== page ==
It's been a rough week for Mitt Romney.
His debates in South Carolina went poorly. He lost a primary by 12 percentage points that he had thought would be his. A trio of polls over the weekend showed him in a freefall in Florida relative to Newt Gingrich, despite pumping millions of advertising dollars into the state. His income tax returns, finally released, left him open to mockery about his 14 percent tax rate and offshore investments.
And now national polls seem to be going the way of the Florida polls.
The Gallup daily tracking poll – a five-day rolling average – put Mr. Gingrich on top among Republican voters, 31 percent to Mr. Romney's 27 percent, for the first time in well over a month on Tuesday. It's a massive change from the 23-point lead Romney enjoyed just over a week ago.
A Rasmussen poll, meanwhile, also showed Gingrich way up nationally, with 35 percent among likely GOP voters to Romney's 28 percent. "Support for Gingrich has jumped a total of 19 points in two surveys since early January, while Romney's support has held steady in that same period," the report says.
It's clear the polls are changing, rapidly. On Monday, Gallup's national poll showed Romney and Gingrich in a statistical tie – itself a big shift from the previous week. In a campaign that has been notable since the summer for its rapid and large shifts in poll results, the first few contests have done nothing to change that.
In a blog Monday night, Gallup pollster Frank Newport wrote: "Gingrich and Romney continue to exchange the lead in the race for the Republican presidential nomination, not unlike the final quarter of a close championship football game. The most obvious implication of this back and forth is Romney's failure to consolidate and sustain his support among Republicans nationally. The virtual evaporation of Romney's 20-plus-point lead over the last week suggests that Republicans most certainly have not settled on the former Massachusetts governor as their final choice for the nominee. The fact that Gingrich has managed to resurrect his standing in the polls once again suggests that Republicans have most certainly not ruled him out."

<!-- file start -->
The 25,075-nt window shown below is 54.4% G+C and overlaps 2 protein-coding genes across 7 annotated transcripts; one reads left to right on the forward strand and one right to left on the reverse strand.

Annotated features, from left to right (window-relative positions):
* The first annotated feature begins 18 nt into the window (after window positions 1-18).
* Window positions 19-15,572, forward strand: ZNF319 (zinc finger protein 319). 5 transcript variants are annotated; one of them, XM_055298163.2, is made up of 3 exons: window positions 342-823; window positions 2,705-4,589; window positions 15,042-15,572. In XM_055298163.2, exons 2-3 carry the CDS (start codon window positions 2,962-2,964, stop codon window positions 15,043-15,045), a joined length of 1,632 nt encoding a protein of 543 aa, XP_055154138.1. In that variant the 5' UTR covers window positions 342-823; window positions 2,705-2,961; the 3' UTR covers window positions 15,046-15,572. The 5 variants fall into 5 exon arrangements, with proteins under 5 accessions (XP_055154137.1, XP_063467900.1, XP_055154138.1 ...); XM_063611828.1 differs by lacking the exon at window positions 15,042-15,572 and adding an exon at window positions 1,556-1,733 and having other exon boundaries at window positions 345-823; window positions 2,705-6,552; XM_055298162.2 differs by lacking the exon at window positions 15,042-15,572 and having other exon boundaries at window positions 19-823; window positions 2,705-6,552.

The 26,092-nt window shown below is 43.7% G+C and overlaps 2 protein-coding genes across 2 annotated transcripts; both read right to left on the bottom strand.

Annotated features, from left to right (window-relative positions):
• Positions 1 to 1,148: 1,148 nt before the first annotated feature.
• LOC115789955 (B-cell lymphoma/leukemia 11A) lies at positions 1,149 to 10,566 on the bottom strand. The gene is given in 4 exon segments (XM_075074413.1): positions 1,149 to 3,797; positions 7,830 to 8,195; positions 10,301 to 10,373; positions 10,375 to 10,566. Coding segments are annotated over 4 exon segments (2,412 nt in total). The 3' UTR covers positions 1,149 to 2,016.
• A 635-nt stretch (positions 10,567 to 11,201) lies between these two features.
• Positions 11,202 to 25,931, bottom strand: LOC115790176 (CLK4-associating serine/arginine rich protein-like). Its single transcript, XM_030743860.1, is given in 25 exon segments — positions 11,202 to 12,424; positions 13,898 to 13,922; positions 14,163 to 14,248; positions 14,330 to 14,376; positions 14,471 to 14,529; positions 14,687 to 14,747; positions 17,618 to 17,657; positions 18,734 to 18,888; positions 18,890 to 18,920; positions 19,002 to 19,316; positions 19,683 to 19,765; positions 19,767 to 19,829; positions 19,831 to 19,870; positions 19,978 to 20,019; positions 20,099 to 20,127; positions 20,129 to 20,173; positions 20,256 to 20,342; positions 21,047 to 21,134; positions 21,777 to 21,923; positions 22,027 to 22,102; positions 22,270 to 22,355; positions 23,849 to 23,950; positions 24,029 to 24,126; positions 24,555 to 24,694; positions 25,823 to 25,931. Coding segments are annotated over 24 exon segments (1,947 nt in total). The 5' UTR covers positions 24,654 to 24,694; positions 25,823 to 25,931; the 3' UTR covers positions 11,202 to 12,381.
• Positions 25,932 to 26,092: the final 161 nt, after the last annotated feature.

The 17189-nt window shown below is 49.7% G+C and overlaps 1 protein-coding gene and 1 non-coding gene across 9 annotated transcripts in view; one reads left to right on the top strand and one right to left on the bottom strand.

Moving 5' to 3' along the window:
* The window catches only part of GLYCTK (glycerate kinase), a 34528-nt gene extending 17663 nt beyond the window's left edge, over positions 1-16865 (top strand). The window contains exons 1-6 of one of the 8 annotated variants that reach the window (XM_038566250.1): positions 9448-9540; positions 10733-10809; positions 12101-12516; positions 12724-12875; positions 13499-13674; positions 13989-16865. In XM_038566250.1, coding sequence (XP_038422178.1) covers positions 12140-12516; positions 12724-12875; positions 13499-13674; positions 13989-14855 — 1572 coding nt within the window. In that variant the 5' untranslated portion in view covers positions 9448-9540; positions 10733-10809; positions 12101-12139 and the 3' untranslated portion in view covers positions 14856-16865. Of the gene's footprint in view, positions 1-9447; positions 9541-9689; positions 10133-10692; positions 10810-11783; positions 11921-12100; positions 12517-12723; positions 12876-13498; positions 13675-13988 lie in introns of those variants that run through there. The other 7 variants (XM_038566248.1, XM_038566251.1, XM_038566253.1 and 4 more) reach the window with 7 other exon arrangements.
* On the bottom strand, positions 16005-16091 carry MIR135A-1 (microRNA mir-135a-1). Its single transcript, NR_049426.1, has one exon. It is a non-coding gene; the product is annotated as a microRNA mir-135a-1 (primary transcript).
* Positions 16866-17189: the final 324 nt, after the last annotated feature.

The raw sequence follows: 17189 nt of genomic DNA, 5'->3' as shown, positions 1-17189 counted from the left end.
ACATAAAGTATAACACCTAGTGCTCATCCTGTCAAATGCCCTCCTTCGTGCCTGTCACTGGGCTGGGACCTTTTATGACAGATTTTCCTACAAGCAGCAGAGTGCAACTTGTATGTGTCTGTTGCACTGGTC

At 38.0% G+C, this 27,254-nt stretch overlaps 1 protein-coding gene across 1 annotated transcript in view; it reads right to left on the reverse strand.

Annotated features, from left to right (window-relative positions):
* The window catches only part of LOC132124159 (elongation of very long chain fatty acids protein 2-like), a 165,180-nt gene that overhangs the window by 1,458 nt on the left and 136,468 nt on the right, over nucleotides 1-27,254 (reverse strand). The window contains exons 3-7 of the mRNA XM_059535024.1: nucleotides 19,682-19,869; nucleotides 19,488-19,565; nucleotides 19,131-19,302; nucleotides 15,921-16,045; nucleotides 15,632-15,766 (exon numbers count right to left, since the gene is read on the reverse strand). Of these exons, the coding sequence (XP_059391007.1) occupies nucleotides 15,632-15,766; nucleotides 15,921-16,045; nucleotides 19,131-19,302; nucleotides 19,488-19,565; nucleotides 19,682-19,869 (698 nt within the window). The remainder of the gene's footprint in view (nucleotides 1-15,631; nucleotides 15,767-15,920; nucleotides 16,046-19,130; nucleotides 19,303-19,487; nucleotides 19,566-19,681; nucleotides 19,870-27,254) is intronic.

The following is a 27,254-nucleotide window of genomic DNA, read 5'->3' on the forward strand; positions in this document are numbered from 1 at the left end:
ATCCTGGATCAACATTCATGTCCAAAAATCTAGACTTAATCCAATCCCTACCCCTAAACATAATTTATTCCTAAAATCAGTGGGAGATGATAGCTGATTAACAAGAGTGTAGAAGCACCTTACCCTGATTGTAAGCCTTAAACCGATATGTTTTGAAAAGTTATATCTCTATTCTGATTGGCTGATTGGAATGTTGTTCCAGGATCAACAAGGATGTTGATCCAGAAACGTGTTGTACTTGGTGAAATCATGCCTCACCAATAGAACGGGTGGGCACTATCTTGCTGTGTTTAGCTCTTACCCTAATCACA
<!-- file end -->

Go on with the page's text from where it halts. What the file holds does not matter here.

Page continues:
In both polls, conservative Republicans have been key to Gingrich's resurgence. Gallup's numbers, for instance, show that in the two weeks of mid-January, Gingrich's support among conservatives grew from 16 percent to 28 percent, while Romney's support among that same group fell from 36 percent to 28 percent.
Similarly, the Rasmussen poll shows Gingrich favored heavily by voters who consider themselves tea party Republicans, very conservative, or evangelical Christians.
Rasmussen also shows that voters' perception of the race is changing.
Last week, 70 percent of all likely GOP voters believed that Romney would eventually be the nominee. That figure has now dropped to just 51 percent, while 32 percent believe Gingrich will be the nominee (up from 13 percent a week ago).
Stand by. There's always next week.